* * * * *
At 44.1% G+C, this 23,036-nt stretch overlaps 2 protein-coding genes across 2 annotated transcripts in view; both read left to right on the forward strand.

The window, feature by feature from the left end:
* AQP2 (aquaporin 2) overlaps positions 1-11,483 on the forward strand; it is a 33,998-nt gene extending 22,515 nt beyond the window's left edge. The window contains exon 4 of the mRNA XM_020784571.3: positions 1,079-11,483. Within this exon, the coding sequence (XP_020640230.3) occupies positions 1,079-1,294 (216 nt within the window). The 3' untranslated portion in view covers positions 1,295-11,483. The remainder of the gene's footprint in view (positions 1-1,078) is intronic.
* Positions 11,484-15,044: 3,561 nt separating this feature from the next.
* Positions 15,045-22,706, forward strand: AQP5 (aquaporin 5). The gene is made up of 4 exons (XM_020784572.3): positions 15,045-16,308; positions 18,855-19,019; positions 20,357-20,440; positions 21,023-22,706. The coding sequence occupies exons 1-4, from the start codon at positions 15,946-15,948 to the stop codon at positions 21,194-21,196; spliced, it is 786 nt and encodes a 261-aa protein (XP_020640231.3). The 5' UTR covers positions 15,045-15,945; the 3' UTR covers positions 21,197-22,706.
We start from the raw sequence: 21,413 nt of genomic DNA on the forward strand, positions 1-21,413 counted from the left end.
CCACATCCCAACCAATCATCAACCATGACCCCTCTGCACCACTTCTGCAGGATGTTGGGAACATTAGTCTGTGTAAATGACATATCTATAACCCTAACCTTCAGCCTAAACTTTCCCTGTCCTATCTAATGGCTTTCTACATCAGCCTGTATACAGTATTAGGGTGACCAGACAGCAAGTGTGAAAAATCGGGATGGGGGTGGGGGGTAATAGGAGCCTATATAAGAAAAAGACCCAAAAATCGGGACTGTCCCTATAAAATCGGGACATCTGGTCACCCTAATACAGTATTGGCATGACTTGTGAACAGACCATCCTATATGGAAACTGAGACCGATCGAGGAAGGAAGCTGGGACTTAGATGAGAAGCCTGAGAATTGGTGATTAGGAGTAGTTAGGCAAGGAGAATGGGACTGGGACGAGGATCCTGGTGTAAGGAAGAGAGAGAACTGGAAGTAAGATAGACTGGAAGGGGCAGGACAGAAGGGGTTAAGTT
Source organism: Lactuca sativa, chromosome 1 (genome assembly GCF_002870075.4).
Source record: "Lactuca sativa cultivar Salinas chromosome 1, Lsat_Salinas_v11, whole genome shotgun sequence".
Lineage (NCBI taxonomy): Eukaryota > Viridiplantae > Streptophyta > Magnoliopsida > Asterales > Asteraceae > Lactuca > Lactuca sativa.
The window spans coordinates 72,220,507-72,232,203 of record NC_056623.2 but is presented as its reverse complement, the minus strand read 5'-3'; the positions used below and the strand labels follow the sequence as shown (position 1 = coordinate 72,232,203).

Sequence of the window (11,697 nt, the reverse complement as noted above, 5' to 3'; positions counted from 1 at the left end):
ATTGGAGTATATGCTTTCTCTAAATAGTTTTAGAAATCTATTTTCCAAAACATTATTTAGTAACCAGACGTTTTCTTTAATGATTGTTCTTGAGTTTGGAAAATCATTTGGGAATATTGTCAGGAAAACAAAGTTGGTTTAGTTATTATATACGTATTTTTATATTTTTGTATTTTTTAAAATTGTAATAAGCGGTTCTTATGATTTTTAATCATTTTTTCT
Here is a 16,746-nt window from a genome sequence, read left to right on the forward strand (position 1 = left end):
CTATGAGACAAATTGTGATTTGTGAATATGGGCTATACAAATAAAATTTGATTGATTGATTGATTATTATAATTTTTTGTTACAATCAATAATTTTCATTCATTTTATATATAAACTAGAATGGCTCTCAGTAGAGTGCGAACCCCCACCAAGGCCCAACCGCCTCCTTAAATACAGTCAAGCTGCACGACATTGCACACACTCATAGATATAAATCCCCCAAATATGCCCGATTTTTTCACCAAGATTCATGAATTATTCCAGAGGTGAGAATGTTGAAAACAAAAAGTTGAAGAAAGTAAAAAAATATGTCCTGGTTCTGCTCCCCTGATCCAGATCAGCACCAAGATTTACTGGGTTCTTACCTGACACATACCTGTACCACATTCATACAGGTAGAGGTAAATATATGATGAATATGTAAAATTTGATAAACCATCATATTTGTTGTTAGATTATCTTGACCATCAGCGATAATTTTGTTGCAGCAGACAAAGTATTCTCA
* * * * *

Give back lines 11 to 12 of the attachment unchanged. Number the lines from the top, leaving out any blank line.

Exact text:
The window spans coordinates 72,220,507-72,232,203 of record NC_056623.2 but is presented as its reverse complement, the minus strand read 5'-3'; the positions used below and the strand labels follow the sequence as shown (position 1 = coordinate 72,232,203).

Sequence of the window (11,697 nt, the reverse complement as noted above, 5' to 3'; positions counted from 1 at the left end):